In the Mix

PIN-UP Turns 15

Design Miami

Felix Burrichter shares his proudest moments since founding his trailblazing magazine for architectural entertainment

In the crowded landscape of arts-focused media, PIN-UP stands out. Founded by inimitable editor Felix Burrichter in New York City in 2006, the only biannual magazine for architectural entertainment, as it’s dubbed, consistently offers fresh perspectives on the global built environment through cutting-edge photography, inventive graphic design, and on-the-pulse curation of the most fascinating people, places, and projects. PIN-UP appeals to insiders and amateurs alike, inviting all to appreciate just how fun design and architecture can be.

PIN-UP founder Felix Burrichter. Photo © Maria Fonti for PIN–UP

This year, PIN-UP turns 15, and for the first time its full archive is available to the public. With prices per issue ranging from $30 to $1,250, this limited-time-only anniversary sale accords an opportunity to revisit some of PIN-UP’s most memorable moments with luminaries like the late-great Zaha Hadid, the leather-clad king of glam Peter Marino, pioneering environmentalist James Wines, and so much more.

Eager to share in the birthday celebration of one of our favorite sources for design inspiration, we asked Felix to shout out the PIN-UP achievements that have brought him the most joy over the years. Here’s what he told us...



The first cover of PIN–UP magazine, Fall Winter 2006/07 | View of Rick Owens’ bedroom in his private Paris home, c. 2006. Photo © Assaf Shoshan for PIN–UP

“The idea for a new type of architecture magazine had been gestating in my mind for a while, but 2006 was the year it came together. I was working in a large architecture firm in New York at the time, and my modest salary there was partially funding the endeavor. We got a scoop for a cover story on Rick Owens’ house in Paris, where he showed for the first time publicly his furniture designs. His unmade, post-coital bed graced the cover next to a photo of a phallic skyscraper prosthesis. Interviews with Zaha Hadid, Daniel Arsham, and the favorite architect of the late Romanian dictator Ceausescu rounded out the offerings. The issue was launched in late October of that year in what was a small exhibition space right behind Saint Patrick’s Cathedral. We had a champagne sponsor, and that’s all that was being served—poured by two topless men in construction hats. In retrospect, the first issue really set the tone for every one that came after: an eclectic and inclusive line-up of voices from architecture and beyond, with the tongue always firmly in cheek.”



Five different versions of the generic Arial typeface, the main font used for PIN–UP since the first issue. | The Soho studio of PIN–UP’s art director Ben Ganz in the middle of production. Photo © Felix Burrichter | A 2021 reinterpretation of PIN–UP 11, Fall Winter 2011/12. Photo © Francesco Nazardo for PIN–UP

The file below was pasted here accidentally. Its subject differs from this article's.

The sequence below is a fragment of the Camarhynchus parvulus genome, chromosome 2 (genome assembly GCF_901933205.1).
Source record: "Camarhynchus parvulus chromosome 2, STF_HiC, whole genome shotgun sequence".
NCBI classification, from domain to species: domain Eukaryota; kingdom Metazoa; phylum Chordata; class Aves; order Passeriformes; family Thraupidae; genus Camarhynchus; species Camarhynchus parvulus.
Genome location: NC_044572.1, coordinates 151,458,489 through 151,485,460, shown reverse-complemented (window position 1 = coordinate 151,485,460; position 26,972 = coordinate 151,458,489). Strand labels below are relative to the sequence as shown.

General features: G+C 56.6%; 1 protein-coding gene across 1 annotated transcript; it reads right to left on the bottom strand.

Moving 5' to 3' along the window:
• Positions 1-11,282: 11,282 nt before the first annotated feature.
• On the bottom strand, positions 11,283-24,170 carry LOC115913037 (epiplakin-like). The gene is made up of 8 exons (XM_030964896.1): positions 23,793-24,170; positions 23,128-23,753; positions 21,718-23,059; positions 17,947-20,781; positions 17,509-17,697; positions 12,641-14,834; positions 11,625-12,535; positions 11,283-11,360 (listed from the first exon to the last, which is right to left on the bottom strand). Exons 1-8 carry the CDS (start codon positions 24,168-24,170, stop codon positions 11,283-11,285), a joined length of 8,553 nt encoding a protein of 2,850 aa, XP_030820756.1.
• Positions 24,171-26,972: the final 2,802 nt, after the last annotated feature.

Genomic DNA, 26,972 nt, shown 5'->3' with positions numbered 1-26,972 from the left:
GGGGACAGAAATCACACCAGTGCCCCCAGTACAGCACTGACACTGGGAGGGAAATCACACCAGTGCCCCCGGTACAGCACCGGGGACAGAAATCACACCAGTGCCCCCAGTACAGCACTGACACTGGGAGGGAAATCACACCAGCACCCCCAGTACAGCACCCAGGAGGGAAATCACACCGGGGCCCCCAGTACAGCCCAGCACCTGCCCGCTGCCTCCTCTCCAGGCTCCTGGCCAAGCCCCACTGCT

“Since day one, graphic design has been a huge part of PIN–UP’s DNA. I’ve had the privilege to work with some super talented designers, from Geoff Han and Dylan Fracareta, via Erin Knutson, and now Ben Ganz of Office Ben Ganz. One thing they all have in common is their near exclusive use of the generic Arial font (or versions thereof) for all 30 issues—including the official logo. Most recently Ben Ganz developed two new versions of Arial: One is entirely hand-drawn and then digitized. The other is all rounded and bubbly, which we used for our most recent edition, the anniversary Legacy issue.”



The Belvedere Guest House in Fire Island, a small community located on an sandbank 2 hours outside of New York City. Featured in PIN–UP 7, Spring Summer 2009/10. Photo © KT Auleta for PIN-UP

“We’ve done many fun shoots over the years, but among the most memorable ones was at the clothing-optional Belvedere Guest House in Fire Island. It was designed in the late 1950s by John Eberhardt, who was a scenic artist for television. Eberhardt designed it like an opulent castle on the bay, but with the production values of 1950s TV—grand chandeliers, fake renaissance paintings, gold painted furniture, and trompe l'oeil balustrades. We thought the Belvedere’s history and style are an important part of both architecture and queer history, but no other design magazine had ever bothered covering it. The photographer KT Auleta shot there at the height of summer, the hotel’s busiest time of the year, and she was interrupted more than once by curious onlookers in the buff, stunned to see a woman on the premises since the Belvedere is usually men only.”